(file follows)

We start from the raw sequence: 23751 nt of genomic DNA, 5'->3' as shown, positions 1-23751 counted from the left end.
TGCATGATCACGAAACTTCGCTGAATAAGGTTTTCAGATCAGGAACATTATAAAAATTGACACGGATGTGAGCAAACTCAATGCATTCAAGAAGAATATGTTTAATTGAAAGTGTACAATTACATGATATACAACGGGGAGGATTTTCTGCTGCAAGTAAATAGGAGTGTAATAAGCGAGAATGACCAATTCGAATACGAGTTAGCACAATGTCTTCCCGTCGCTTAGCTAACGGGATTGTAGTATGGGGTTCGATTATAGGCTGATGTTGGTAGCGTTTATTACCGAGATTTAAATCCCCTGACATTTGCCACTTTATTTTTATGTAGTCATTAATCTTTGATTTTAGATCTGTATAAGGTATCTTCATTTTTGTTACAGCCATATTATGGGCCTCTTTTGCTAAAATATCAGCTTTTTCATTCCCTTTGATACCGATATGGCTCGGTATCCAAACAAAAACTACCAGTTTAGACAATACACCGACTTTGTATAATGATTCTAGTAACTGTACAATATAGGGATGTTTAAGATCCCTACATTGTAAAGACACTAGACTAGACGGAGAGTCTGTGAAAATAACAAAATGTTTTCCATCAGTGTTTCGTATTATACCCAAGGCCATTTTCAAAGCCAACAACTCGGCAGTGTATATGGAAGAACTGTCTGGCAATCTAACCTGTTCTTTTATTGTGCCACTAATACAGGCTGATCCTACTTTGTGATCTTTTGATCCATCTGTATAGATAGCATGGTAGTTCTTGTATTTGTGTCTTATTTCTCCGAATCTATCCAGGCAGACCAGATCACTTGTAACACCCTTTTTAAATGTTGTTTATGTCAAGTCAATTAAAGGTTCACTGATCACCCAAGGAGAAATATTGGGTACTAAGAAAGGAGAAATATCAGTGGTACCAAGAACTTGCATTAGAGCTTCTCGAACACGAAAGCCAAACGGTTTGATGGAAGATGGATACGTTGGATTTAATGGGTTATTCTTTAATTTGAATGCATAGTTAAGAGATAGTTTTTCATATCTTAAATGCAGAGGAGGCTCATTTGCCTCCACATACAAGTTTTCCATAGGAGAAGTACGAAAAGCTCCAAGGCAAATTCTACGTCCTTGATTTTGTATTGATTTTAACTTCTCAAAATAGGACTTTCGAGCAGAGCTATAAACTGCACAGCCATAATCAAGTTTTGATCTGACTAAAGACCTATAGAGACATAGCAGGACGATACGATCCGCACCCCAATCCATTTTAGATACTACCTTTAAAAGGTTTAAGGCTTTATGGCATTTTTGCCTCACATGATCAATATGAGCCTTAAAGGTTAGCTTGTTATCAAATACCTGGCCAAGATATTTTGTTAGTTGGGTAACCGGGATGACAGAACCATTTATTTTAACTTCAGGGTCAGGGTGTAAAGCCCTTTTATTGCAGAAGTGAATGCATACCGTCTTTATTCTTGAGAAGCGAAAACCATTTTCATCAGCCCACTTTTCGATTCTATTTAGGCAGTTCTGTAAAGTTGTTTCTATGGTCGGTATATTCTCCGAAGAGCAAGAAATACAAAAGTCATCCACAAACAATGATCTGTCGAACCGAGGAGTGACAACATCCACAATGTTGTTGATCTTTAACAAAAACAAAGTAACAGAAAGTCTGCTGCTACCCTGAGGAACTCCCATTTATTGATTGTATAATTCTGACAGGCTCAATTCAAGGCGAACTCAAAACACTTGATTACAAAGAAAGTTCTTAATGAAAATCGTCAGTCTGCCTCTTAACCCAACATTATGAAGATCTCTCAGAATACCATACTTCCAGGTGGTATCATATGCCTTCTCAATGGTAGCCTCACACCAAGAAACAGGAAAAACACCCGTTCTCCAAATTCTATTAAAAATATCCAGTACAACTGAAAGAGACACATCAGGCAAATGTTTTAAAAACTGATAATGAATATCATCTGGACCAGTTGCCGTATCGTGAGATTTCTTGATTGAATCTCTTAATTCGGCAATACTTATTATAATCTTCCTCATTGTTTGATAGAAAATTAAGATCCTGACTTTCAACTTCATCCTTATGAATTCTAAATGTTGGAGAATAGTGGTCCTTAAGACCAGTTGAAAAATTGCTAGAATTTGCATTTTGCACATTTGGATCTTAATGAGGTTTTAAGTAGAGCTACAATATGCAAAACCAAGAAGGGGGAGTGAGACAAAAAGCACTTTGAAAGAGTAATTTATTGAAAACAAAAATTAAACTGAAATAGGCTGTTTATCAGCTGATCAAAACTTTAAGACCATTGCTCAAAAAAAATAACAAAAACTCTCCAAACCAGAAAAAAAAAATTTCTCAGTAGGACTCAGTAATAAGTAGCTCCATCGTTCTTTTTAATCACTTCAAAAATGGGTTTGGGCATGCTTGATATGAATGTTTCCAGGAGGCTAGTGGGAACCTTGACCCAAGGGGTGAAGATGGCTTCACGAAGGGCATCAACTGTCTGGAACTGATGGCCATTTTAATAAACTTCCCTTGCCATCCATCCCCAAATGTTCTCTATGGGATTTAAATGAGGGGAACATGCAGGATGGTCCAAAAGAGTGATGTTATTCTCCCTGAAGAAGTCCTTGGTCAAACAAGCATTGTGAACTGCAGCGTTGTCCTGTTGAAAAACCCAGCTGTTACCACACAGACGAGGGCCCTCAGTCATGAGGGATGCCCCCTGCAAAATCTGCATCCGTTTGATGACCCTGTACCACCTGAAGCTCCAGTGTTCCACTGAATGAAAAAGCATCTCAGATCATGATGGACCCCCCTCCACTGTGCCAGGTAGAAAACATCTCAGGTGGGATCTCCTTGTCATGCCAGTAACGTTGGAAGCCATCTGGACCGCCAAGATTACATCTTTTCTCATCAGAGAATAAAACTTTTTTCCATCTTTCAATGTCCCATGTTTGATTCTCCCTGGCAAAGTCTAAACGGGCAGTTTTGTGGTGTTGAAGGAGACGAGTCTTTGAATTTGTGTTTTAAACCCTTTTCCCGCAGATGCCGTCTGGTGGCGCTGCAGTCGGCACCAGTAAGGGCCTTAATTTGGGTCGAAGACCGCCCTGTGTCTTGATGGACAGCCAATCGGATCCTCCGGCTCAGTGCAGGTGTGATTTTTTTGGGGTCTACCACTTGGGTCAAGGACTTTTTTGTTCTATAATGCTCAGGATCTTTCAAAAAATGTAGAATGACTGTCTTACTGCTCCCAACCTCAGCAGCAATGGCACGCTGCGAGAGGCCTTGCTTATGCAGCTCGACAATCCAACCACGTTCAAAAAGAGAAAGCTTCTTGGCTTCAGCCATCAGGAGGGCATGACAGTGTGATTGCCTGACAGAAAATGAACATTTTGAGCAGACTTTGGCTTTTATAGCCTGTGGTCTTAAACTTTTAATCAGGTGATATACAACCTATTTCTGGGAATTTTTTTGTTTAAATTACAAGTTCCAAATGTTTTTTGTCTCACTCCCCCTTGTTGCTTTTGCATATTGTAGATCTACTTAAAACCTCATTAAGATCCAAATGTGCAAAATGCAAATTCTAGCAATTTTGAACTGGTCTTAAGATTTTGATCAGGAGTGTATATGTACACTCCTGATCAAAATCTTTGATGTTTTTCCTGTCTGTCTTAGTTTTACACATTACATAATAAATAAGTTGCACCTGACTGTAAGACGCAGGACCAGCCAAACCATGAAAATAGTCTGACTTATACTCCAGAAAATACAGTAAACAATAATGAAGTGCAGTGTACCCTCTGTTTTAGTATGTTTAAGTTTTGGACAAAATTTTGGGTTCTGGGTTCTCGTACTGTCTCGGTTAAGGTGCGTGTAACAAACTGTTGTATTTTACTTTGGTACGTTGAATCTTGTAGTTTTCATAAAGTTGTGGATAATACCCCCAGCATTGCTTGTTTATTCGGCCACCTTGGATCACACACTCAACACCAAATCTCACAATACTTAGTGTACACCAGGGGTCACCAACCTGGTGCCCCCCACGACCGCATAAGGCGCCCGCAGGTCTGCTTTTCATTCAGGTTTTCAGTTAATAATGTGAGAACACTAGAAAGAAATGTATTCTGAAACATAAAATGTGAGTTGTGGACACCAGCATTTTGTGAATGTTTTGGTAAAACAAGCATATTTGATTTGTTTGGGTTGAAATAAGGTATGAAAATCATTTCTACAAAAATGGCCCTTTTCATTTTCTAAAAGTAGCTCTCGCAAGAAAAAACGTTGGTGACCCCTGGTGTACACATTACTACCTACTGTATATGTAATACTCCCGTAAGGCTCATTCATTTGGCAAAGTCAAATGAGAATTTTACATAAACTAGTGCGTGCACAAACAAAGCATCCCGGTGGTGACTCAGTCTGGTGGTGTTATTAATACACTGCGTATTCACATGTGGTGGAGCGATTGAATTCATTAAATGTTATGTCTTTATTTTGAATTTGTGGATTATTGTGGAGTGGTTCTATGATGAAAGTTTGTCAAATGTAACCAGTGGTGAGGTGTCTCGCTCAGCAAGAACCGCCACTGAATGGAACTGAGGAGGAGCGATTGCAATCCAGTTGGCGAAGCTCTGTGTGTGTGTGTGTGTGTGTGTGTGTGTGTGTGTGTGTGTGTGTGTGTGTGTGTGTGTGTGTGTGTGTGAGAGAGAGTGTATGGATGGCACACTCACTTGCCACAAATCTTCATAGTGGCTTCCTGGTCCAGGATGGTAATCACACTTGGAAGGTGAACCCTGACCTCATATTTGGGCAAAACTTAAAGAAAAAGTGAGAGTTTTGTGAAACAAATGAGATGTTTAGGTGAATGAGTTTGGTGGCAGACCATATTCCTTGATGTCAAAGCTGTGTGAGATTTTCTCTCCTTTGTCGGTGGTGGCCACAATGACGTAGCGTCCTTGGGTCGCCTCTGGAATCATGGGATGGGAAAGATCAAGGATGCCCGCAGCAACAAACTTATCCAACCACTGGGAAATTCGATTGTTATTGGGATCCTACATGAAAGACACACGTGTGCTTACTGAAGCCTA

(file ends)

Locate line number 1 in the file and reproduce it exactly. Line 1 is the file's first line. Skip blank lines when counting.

We start from the raw sequence: 23751 nt of genomic DNA, 5'->3' as shown, positions 1-23751 counted from the left end.